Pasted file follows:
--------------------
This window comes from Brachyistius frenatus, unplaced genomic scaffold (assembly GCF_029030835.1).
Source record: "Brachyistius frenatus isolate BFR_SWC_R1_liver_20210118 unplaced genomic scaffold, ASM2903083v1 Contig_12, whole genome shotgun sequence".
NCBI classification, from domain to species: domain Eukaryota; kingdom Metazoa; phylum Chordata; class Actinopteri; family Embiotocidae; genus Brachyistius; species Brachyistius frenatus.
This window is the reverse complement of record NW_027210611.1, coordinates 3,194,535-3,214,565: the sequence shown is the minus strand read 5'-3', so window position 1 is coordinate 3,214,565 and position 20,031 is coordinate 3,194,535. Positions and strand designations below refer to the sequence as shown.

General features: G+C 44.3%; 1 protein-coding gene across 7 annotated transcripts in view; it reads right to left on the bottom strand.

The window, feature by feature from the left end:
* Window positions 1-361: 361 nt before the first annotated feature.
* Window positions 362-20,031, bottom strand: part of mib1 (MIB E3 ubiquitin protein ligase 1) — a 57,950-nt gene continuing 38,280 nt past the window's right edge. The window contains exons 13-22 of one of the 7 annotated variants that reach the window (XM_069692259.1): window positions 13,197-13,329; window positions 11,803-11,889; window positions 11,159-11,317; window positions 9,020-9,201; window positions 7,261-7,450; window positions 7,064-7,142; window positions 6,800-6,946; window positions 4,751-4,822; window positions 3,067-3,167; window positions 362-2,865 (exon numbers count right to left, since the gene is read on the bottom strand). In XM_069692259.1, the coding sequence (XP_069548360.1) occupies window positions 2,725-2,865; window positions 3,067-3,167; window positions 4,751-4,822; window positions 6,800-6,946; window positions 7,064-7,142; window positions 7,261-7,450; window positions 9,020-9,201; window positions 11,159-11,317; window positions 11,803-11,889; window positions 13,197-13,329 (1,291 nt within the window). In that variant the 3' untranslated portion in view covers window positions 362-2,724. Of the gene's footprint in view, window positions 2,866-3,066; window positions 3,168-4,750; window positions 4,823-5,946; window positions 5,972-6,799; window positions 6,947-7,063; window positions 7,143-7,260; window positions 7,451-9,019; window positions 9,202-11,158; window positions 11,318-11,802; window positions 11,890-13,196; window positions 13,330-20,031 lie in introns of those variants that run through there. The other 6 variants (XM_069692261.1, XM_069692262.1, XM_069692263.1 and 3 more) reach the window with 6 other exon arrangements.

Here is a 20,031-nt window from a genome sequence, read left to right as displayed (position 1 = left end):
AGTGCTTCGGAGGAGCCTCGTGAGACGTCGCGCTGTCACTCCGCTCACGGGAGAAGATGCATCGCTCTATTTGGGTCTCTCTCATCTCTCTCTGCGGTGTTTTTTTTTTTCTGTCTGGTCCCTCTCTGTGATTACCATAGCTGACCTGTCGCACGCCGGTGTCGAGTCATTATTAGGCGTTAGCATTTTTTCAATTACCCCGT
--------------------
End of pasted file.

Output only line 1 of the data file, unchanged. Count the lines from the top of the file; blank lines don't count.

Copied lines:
This window comes from Brachyistius frenatus, unplaced genomic scaffold (assembly GCF_029030835.1).